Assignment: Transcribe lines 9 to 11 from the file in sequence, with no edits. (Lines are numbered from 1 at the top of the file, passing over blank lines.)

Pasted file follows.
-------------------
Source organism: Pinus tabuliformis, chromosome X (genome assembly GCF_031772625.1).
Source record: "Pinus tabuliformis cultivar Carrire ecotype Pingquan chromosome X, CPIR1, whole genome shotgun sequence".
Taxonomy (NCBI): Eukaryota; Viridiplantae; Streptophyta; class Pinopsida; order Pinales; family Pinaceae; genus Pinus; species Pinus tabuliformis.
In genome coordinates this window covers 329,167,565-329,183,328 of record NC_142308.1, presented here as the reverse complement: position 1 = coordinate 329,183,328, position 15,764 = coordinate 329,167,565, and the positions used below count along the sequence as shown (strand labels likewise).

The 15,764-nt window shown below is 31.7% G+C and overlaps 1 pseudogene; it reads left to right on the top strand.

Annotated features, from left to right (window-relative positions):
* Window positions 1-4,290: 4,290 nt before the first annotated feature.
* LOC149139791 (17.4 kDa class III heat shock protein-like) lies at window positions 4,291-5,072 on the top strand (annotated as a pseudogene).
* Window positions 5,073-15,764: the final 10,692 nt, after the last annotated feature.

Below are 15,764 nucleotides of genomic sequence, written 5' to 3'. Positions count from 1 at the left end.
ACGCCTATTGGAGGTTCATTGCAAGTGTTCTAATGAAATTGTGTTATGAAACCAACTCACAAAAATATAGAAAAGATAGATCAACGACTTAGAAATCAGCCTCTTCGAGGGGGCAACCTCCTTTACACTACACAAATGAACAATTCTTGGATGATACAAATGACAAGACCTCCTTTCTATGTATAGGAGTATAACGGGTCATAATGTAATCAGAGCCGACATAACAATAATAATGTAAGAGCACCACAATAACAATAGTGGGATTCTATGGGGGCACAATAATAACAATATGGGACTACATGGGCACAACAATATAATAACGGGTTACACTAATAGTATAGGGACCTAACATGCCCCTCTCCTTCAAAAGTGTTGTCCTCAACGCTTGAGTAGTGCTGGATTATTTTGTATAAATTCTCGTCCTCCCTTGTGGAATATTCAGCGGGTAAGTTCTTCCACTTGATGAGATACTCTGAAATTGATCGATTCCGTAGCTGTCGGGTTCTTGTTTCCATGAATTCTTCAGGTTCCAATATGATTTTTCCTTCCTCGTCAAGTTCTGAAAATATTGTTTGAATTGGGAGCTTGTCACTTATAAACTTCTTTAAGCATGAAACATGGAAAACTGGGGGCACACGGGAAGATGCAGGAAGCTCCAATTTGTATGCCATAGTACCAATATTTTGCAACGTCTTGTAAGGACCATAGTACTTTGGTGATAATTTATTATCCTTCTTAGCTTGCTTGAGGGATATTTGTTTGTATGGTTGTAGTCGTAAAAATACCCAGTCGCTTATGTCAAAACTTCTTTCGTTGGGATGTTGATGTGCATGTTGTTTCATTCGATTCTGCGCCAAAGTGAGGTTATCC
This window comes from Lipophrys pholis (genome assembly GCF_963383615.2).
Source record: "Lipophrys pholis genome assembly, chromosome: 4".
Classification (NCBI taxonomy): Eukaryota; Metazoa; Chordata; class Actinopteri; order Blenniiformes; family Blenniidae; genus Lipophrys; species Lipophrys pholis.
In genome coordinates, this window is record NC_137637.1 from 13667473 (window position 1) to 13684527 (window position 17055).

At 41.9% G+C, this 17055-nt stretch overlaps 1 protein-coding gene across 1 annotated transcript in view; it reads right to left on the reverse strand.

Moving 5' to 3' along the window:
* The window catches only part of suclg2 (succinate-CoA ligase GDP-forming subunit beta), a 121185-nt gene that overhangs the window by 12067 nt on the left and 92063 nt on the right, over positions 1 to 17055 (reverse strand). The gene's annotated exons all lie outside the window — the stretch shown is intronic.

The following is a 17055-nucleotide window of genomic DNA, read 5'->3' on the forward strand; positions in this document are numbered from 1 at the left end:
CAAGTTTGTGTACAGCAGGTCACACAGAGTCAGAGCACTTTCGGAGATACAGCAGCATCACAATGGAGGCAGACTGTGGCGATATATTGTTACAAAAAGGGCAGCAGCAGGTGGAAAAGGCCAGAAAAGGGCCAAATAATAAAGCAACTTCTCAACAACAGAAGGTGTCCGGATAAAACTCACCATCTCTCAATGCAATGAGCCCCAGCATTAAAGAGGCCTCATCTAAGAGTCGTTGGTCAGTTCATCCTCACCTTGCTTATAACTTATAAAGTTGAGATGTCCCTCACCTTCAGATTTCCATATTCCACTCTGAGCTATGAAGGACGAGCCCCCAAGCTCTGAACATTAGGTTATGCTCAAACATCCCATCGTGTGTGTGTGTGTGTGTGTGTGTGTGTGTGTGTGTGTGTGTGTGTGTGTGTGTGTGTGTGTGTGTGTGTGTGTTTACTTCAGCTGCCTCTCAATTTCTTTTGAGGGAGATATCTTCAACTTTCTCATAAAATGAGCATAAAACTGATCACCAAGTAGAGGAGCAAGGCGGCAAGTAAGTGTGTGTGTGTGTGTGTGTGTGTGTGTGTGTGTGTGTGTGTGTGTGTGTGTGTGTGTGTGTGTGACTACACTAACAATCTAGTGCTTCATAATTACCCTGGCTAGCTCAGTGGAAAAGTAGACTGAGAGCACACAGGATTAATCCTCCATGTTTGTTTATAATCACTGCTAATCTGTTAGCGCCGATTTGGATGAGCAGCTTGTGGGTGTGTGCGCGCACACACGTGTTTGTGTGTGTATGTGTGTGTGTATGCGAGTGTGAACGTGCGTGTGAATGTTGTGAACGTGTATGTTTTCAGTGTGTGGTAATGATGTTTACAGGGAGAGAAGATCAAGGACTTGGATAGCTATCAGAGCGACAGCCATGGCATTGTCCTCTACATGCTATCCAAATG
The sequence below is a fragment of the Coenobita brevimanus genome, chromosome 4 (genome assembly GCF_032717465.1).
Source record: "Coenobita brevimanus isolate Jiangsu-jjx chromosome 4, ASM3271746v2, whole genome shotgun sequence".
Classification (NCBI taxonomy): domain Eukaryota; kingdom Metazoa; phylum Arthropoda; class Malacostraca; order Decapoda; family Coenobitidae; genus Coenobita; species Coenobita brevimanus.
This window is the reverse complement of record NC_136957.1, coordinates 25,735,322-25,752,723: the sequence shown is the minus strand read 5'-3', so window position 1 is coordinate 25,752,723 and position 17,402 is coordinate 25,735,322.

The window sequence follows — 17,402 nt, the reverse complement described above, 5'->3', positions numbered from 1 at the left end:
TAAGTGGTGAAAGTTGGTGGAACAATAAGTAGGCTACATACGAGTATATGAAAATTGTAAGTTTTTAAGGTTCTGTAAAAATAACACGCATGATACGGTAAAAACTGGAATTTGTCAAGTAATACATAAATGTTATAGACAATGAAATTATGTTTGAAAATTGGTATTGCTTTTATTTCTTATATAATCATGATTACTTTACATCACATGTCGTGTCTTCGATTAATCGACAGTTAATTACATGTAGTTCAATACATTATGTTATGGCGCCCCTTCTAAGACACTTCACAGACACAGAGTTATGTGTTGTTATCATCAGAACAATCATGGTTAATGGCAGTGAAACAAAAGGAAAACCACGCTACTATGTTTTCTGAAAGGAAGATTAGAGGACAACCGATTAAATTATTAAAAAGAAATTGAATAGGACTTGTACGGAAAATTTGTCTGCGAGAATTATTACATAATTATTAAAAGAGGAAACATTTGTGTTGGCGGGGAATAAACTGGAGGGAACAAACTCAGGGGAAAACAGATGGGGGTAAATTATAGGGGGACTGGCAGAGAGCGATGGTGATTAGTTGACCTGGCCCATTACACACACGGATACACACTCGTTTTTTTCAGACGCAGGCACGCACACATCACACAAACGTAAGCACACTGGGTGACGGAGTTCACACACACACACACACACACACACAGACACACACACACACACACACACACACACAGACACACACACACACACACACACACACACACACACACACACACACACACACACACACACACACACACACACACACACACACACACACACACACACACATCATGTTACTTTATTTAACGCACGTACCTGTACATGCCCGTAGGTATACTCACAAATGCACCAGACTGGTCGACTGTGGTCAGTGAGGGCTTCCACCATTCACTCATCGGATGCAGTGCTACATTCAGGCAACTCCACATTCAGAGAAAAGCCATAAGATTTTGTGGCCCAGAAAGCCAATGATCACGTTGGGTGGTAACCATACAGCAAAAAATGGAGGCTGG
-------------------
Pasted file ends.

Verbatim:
* Window positions 5,073-15,764: the final 10,692 nt, after the last annotated feature.

Below are 15,764 nucleotides of genomic sequence, written 5' to 3'. Positions count from 1 at the left end.
ACGCCTATTGGAGGTTCATTGCAAGTGTTCTAATGAAATTGTGTTATGAAACCAACTCACAAAAATATAGAAAAGATAGATCAACGACTTAGAAATCAGCCTCTTCGAGGGGGCAACCTCCTTTACACTACACAAATGAACAATTCTTGGATGATACAAATGACAAGACCTCCTTTCTATGTATAGGAGTATAACGGGTCATAATGTAATCAGAGCCGACATAACAATAATAATGTAAGAGCACCACAATAACAATAGTGGGATTCTATGGGGGCACAATAATAACAATATGGGACTACATGGGCACAACAATATAATAACGGGTTACACTAATAGTATAGGGACCTAACATGCCCCTCTCCTTCAAAAGTGTTGTCCTCAACGCTTGAGTAGTGCTGGATTATTTTGTATAAATTCTCGTCCTCCCTTGTGGAATATTCAGCGGGTAAGTTCTTCCACTTGATGAGATACTCTGAAATTGATCGATTCCGTAGCTGTCGGGTTCTTGTTTCCATGAATTCTTCAGGTTCCAATATGATTTTTCCTTCCTCGTCAAGTTCTGAAAATATTGTTTGAATTGGGAGCTTGTCACTTATAAACTTCTTTAAGCATGAAACATGGAAAACTGGGGGCACACGGGAAGATGCAGGAAGCTCCAATTTGTATGCCATAGTACCAATATTTTGCAACGTCTTGTAAGGACCATAGTACTTTGGTGATAATTTATTATCCTTCTTAGCTTGCTTGAGGGATATTTGTTTGTATGGTTGTAGTCGTAAAAATACCCAGTCGCTTATGTCAAAACTTCTTTCGTTGGGATGTTGATGTGCATGTTGTTTCATTCGATTCTGCGCCAAAGTGAGGTTATCC